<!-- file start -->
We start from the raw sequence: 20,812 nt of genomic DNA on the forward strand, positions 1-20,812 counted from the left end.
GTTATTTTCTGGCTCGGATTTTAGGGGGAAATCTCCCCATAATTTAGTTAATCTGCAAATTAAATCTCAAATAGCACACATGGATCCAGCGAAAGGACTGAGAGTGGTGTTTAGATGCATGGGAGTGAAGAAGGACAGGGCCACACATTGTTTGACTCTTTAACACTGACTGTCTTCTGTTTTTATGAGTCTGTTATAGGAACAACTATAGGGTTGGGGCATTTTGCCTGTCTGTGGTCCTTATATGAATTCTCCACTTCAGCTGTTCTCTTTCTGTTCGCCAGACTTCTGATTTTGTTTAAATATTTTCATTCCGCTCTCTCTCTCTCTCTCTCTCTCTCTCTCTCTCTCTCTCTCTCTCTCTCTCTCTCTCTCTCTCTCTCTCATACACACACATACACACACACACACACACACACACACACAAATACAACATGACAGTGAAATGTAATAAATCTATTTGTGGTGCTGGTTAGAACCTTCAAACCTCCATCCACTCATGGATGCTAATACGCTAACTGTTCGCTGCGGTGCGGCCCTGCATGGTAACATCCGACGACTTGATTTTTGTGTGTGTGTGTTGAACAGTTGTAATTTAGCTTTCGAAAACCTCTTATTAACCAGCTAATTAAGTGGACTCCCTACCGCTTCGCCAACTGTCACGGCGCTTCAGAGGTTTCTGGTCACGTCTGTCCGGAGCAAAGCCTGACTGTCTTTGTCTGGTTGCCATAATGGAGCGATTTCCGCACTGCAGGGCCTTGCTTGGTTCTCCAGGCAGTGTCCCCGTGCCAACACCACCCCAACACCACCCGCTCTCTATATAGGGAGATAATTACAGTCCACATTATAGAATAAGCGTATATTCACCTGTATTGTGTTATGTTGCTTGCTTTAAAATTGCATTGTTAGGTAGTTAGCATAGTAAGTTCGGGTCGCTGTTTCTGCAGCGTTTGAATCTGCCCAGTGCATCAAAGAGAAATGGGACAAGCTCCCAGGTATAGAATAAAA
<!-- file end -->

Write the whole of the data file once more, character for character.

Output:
We start from the raw sequence: 20,812 nt of genomic DNA on the forward strand, positions 1-20,812 counted from the left end.
GTTATTTTCTGGCTCGGATTTTAGGGGGAAATCTCCCCATAATTTAGTTAATCTGCAAATTAAATCTCAAATAGCACACATGGATCCAGCGAAAGGACTGAGAGTGGTGTTTAGATGCATGGGAGTGAAGAAGGACAGGGCCACACATTGTTTGACTCTTTAACACTGACTGTCTTCTGTTTTTATGAGTCTGTTATAGGAACAACTATAGGGTTGGGGCATTTTGCCTGTCTGTGGTCCTTATATGAATTCTCCACTTCAGCTGTTCTCTTTCTGTTCGCCAGACTTCTGATTTTGTTTAAATATTTTCATTCCGCTCTCTCTCTCTCTCTCTCTCTCTCTCTCTCTCTCTCTCTCTCTCTCTCTCTCTCTCTCTCTCTCTCTCATACACACACATACACACACACACACACACACACACACACAAATACAACATGACAGTGAAATGTAATAAATCTATTTGTGGTGCTGGTTAGAACCTTCAAACCTCCATCCACTCATGGATGCTAATACGCTAACTGTTCGCTGCGGTGCGGCCCTGCATGGTAACATCCGACGACTTGATTTTTGTGTGTGTGTGTTGAACAGTTGTAATTTAGCTTTCGAAAACCTCTTATTAACCAGCTAATTAAGTGGACTCCCTACCGCTTCGCCAACTGTCACGGCGCTTCAGAGGTTTCTGGTCACGTCTGTCCGGAGCAAAGCCTGACTGTCTTTGTCTGGTTGCCATAATGGAGCGATTTCCGCACTGCAGGGCCTTGCTTGGTTCTCCAGGCAGTGTCCCCGTGCCAACACCACCCCAACACCACCCGCTCTCTATATAGGGAGATAATTACAGTCCACATTATAGAATAAGCGTATATTCACCTGTATTGTGTTATGTTGCTTGCTTTAAAATTGCATTGTTAGGTAGTTAGCATAGTAAGTTCGGGTCGCTGTTTCTGCAGCGTTTGAATCTGCCCAGTGCATCAAAGAGAAATGGGACAAGCTCCCAGGTATAGAATAAAA